Of course, it was not possible to receive feedback from the more than 47 million people currently diagnosed with dementia, but we did engage with hundreds of people from more than 12 countries.
Your feedback is important, and if you have ways in which the next edition of this document could be improved, we would appreciate hearing from you.
“Because members of Dementia Alliance International (DAI) have a unique perspective on conferences we decided to assemble responses from post-event informal email surveys of the past four years to see how people with demen a and care partners feel about the access, support, and enablement provided at professional mee ngs of Alzheimer’s Disease Interna onal (ADI) and other conferences or events.
In other words, we asked if such events are dementia friendly, accessible, and accommoda ng for people of all ages and disabilities.”
You can download the full report here supporting-and-accommodating-people-with-dementia-at-conferences-and-other-events_2016, or email us for printed copies at [email protected]
We have attempted to shared as many #RememberMe stories as possible for World Alzheimer’s Month 2016, all either highlighting some very personal experiences of living with dementia, or some of them about some of the brilliant local, regional, national or worldwide advocacy some members are involved in.
Whether it is global, or simply helping the person next door, it is important work. Sharing a personal story via a blog, or at you local town hall or church, is just as important as making a video thy is shared more publicly. It is not a competition of who is doing more, or of the best.
There are simply not enough days in World Alzheimer’s Month to share them all, which also means we have many members stories to continue sharing over the next few months! What we did was to sent out messages to members to send in their stories, and the ones we have shared this month are simply from those members who responded. We have not even been able to add them all during September, but will endeavour to do so over the next few weeks.
That does not mean, of course, that there are not many other brilliant stories of excellent advocacy to share. Less than 5 years ago, there were not so many people with dementia actively working so publicly as advocates; today, we could (if we had the funds to employ someone!), write a daily blog every single day of the year, as so many are all over the globe are now doing wonderful things.
People with dementia have been sharing their own stories, in their own ways, of ‘Living with dementia’ for some time now. Each person’s way of raising awareness of dementia is important, whether it is a blog here or elsewhere, an article in a magazine, an event of some kind, a documentary or at a conference.
And all of these stories or advocacy work should be shared widely; this is in part what advocacy means.
We all have really important issues including reactions of close family and friends, coping with disability due to dementia, and even issues such as stigma, isolation, loneliness and discrimination to share, but also there are many stories of living well with dementia, in spite of it. These are equally as important, and just as important, are the events which may have limited or broad outreach, as raising awareness is.
So to end our series of daily blogs for #WAM2016 #DAM2016, we are highlighting a few things our members and others have been up to this month.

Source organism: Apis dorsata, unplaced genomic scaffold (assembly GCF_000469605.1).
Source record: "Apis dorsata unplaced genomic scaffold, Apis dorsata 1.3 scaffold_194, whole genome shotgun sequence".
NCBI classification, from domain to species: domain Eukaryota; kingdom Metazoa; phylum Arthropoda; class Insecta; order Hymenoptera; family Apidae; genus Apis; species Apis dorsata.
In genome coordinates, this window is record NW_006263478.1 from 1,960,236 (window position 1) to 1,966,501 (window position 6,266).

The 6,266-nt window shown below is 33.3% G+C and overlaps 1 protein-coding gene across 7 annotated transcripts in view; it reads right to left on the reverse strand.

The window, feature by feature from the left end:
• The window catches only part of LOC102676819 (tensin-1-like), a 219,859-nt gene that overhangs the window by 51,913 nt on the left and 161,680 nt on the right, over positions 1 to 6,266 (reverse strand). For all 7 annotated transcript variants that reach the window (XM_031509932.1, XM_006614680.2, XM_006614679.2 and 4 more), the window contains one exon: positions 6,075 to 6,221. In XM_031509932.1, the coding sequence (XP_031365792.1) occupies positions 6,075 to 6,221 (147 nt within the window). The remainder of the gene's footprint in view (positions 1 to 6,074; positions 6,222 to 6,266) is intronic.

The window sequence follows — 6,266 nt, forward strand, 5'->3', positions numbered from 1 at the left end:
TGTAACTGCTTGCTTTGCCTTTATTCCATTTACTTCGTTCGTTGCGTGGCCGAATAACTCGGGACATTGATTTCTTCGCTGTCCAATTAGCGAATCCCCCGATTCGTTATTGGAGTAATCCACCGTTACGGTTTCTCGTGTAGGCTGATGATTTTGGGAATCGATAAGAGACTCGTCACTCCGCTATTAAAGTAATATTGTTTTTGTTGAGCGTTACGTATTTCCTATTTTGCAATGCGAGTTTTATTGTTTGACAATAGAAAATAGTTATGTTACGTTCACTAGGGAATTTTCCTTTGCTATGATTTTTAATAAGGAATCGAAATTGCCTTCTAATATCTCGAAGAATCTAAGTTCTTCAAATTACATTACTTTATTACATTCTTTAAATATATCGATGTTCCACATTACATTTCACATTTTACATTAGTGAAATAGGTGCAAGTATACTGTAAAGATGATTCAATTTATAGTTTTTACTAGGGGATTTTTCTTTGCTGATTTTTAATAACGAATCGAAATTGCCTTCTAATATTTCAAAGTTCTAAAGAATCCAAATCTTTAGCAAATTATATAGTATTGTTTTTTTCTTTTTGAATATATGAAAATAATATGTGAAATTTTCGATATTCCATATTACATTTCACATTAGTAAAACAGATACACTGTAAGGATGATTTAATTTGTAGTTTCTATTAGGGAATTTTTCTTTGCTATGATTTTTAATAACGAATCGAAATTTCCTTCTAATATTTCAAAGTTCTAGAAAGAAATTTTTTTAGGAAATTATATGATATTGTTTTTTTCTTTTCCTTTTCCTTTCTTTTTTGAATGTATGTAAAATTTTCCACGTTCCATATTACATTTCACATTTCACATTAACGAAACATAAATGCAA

Wendy Mitchell, Jennifer Bute, Chris Roberts, Keith Oliver, Larry Gardiner and others in the UK have been involved in a documentary being made for Japan out living with dementia. Wendy lives in York and writes a great blog, including this one about having the Japanese film crew in her home recently. DEEP and YoungDementiaUK have been very include wiht a lot of activities this month as well, including hosting a conference.
There have been so many conferences in so many parts of the world this year for #WAM, we would need to write a book to cover them all. Nigeria perhaps was the most important one of all, as the less developed countries are needing so much more support to raise awareness than the developed countries; in fact, even for people to get a diagnosis is a major concern for them!
Chris Roberts and his wife Jayne and daughter Kate from Wales had a BBC documentary made about their story of dealing with dementia, and it was great news to read on Facebook it has been picked up by an agency for global distribution. Chris has also been nominated as a finalist in the National Dementia Care Awards and we wish hm luck again this year. You can view Chris’s documentary here…
Other members have been busy as well, and we celebrate again the prestigious Inaugural Richard Taylor Memorial Advocates Award won by Mick Carmody this year.
Some of our Aussie members such as Eileen Taylor and John Quinn and their care partners have been busy including working on a Dementia Friendly Community project. You can see a video of John Quinn talking about living with dementia here. Edie Mayhew and her partner Anne Tudor have also been very busy in Ballarat working on a campaign in their home town of Ballarat called Bigger Hearts.
It is not possible to cover everyone’s stories or activities today, and if we headed to America and Canada to give a preview here today, it would take too long to write, let alone read!
Susan Suchan though, has been involved in a documentary of her life and what it is like having dementia, and in particular living with the condition known as Primary Progressive Aphasia.
In our final blog for World Alzheimer’s Month 2016, we apologise to those we have not (yet) recognised for their advocacy or other efforts, but we hope you will think about sending us your stories for future blogs here.
It has been a very busy and productive month all over the world as we collectively raise awareness of “Dementia from the Inside Out”!